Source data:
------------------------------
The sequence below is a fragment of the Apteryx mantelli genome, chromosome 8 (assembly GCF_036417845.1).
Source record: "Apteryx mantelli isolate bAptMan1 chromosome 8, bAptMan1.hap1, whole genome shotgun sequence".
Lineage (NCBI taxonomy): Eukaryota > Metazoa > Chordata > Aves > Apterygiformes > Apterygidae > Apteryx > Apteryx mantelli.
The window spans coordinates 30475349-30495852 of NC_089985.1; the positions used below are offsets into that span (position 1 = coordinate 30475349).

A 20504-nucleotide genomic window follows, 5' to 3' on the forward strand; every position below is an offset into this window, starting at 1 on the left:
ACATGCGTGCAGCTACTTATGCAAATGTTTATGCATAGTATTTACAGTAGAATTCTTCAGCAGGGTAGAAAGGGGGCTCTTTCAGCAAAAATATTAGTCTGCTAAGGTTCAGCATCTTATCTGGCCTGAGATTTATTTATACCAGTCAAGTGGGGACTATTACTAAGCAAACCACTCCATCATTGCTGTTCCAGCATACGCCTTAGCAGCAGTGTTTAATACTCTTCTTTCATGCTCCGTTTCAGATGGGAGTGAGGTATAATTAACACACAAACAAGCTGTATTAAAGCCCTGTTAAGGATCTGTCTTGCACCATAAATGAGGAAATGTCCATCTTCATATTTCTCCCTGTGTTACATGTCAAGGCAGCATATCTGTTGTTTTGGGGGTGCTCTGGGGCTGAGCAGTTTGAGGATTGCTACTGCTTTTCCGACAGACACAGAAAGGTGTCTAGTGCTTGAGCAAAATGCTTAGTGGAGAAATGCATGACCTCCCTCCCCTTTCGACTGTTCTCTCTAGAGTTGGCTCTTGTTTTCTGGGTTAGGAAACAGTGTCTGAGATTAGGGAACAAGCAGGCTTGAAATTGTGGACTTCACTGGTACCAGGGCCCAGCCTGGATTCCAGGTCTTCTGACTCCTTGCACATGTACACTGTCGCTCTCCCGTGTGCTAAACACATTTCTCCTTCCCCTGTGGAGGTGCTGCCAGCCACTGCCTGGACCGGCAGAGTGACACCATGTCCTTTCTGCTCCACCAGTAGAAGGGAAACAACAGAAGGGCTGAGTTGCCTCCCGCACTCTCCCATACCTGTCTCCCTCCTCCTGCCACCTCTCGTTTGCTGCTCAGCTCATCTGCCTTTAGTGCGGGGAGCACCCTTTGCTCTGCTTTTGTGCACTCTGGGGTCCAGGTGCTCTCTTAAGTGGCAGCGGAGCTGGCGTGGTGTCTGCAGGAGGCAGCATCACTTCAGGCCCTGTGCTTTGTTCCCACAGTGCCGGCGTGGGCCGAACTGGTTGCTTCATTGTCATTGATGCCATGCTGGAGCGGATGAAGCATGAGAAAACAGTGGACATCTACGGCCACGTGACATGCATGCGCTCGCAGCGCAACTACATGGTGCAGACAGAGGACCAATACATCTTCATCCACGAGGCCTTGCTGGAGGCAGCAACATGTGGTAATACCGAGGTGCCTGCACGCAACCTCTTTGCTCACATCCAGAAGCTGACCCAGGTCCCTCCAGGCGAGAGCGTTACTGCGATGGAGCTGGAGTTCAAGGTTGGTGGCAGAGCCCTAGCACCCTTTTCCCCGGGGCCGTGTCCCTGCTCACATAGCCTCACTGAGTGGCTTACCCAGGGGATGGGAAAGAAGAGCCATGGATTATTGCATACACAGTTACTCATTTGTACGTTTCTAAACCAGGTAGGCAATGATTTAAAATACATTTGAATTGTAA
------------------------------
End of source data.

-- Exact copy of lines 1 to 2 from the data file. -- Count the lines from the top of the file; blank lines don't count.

The sequence below is a fragment of the Apteryx mantelli genome, chromosome 8 (assembly GCF_036417845.1).
Source record: "Apteryx mantelli isolate bAptMan1 chromosome 8, bAptMan1.hap1, whole genome shotgun sequence".